According to a recent study, Student Voices, conducted in association with Education New Zealand, education providers were not particularly active in encouraging domestic students to help their international peers.
This gap allowed a lot of domestic students in both New Zealand and Australia to become way more aware of the issues faced by the international students during the COVID-19 pandemic, including practical hardships and accommodation-related issues.
Around 50% of the domestic students said they were concerned about the hurdles faced by their international peers who had to self-isolate during the pandemic.
The study found that the domestic students came to know about the same through media coverage and “lesser-extent friends”.
The report further pointed out that while institutions were providing international students with support, domestic students seem to not have learned much about it. The common forms of support included learning assistance, social networking, mentoring support, peer support, study support, material support and psychosocial support.
The study also included responses from domestic students about how the peer-support program started organically. While some felt the need for it, some simply wanted to help on their own accord be it based on mental health issues or everyday crises.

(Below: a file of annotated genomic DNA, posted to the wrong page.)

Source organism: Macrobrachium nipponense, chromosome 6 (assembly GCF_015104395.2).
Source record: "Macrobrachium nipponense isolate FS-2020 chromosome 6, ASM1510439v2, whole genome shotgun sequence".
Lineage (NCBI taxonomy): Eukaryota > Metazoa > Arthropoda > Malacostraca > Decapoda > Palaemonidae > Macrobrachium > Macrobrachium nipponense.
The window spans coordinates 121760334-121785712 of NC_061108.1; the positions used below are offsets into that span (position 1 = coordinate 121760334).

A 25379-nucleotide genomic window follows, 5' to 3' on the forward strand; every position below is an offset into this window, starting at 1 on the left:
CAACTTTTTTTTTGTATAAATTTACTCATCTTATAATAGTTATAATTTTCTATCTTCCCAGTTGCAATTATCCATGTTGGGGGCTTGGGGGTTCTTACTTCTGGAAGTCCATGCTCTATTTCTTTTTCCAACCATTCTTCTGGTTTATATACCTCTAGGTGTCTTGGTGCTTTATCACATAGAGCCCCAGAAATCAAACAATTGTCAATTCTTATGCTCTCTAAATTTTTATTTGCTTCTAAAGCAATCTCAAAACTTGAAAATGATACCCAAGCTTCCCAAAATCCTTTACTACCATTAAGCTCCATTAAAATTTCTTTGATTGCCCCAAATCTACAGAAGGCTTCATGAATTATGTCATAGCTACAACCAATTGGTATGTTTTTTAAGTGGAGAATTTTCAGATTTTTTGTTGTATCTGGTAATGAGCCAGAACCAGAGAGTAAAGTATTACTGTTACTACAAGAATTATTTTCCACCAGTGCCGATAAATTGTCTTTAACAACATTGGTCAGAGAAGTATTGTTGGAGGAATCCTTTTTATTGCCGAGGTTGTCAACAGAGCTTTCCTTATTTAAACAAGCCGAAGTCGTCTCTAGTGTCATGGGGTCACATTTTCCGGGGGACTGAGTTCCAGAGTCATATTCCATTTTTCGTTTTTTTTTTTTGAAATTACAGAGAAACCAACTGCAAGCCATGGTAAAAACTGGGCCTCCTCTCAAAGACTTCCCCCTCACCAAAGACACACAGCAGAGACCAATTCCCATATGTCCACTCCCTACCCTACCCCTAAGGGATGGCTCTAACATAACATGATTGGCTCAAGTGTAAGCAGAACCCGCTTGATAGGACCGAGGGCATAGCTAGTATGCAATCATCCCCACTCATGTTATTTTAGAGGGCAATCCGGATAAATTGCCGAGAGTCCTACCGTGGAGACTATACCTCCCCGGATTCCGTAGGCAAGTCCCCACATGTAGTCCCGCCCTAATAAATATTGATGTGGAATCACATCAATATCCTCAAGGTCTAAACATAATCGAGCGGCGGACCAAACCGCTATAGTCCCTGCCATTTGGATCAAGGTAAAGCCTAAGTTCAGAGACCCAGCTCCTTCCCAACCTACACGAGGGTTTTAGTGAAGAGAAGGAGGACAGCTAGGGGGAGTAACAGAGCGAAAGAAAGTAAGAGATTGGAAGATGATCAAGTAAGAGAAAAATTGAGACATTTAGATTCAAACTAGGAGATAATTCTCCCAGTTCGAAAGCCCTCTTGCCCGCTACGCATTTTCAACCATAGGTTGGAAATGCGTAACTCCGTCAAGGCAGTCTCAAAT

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President of IEAA Janelle Chapman said international students particularly faced a lot of challenges last year.
Chapman further acknowledged the support provided by domestic students to international students in Australia, who were among the most vulnerable groups last year.
The report also found that 82% of the 981 and 1,313 citizens from New Zealand and Australia respectively suggested there was a change in attitude to the idea of separation and isolation international students face, while 81% of them said their appreciation of accommodation challenges faced by international students had changed.
While Australians were way ahead in helping international students with practical advice, New Zealand was more focused on improving social connectedness.
Chief executive of ENZ Grant McPherson said that the people of New Zealand often talk about the Maori value of manaakitanga, which means hospitality and generosity and that he was very pleased to see domestic students living up to it.
Student Voices was conducted with a two-phase research design based on key education stakeholders and government agencies along with a survey based on a total of 4,300 domestic and international students at five TAFE institutes in Australia and 15 universities in Australia and four universities in NZ.
Stay tuned for more news on overseas education!